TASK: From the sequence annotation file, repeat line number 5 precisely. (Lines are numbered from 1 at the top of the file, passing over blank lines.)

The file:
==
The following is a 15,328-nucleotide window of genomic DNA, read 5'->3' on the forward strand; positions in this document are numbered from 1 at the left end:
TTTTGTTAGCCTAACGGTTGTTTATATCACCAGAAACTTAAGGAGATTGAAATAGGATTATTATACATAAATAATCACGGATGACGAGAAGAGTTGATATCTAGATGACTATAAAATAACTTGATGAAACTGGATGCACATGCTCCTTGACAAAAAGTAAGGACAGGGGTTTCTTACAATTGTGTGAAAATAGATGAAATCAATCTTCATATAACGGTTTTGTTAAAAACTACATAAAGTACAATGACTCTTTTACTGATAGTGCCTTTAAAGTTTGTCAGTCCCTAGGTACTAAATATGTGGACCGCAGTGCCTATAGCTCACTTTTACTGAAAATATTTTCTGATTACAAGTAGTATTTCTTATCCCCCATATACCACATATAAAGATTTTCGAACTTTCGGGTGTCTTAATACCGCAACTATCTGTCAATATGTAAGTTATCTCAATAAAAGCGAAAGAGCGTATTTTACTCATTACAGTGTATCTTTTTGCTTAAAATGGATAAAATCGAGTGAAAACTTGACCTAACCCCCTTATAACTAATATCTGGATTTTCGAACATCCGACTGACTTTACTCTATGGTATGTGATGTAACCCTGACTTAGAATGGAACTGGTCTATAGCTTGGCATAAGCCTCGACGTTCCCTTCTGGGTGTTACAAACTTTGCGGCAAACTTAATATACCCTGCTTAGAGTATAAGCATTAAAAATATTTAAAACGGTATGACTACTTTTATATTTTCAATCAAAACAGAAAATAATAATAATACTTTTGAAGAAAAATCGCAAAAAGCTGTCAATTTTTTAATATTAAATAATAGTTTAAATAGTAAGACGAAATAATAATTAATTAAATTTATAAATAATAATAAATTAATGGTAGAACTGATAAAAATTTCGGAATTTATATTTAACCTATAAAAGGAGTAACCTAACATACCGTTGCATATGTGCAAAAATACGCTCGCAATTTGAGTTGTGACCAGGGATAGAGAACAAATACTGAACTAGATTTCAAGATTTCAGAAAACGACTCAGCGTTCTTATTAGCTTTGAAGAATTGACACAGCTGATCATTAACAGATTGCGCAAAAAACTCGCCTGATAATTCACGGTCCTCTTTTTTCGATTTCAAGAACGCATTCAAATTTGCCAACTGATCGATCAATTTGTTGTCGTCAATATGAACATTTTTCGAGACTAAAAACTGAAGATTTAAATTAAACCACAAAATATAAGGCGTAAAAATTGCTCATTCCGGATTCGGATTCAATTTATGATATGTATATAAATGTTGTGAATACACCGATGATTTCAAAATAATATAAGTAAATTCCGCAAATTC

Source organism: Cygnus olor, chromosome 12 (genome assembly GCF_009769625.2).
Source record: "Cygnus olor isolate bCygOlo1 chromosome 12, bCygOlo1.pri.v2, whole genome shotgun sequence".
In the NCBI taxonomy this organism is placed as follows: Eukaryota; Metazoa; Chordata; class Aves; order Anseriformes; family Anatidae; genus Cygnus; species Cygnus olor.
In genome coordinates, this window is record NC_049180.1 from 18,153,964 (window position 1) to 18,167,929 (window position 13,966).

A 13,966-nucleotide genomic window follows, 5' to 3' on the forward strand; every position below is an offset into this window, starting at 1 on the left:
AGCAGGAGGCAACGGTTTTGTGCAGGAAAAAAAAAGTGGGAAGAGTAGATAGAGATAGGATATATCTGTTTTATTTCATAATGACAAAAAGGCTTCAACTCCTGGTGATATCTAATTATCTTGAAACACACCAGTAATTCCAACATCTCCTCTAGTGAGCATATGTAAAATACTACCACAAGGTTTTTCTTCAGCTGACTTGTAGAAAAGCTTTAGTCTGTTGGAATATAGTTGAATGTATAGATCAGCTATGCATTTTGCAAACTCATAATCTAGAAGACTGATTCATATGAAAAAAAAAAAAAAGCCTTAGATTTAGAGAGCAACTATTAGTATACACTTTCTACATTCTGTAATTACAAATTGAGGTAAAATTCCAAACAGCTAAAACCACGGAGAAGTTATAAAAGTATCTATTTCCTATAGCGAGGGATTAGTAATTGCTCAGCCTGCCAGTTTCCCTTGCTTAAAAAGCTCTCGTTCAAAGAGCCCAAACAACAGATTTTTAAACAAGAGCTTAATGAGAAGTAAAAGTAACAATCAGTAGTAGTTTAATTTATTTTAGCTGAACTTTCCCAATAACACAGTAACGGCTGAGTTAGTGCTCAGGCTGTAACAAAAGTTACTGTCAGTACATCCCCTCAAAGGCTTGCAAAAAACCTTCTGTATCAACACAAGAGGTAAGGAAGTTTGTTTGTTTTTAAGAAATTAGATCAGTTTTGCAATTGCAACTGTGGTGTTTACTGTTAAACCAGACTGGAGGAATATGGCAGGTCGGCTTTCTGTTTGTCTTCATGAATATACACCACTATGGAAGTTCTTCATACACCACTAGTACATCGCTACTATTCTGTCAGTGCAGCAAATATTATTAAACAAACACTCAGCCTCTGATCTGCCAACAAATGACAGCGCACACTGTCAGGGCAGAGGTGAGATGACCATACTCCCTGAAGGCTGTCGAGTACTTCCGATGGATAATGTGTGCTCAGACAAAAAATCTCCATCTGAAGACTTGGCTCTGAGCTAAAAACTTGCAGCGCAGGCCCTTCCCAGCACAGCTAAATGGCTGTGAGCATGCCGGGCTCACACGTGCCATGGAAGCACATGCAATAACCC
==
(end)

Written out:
In the NCBI taxonomy this organism is placed as follows: Eukaryota; Metazoa; Chordata; class Aves; order Anseriformes; family Anatidae; genus Cygnus; species Cygnus olor.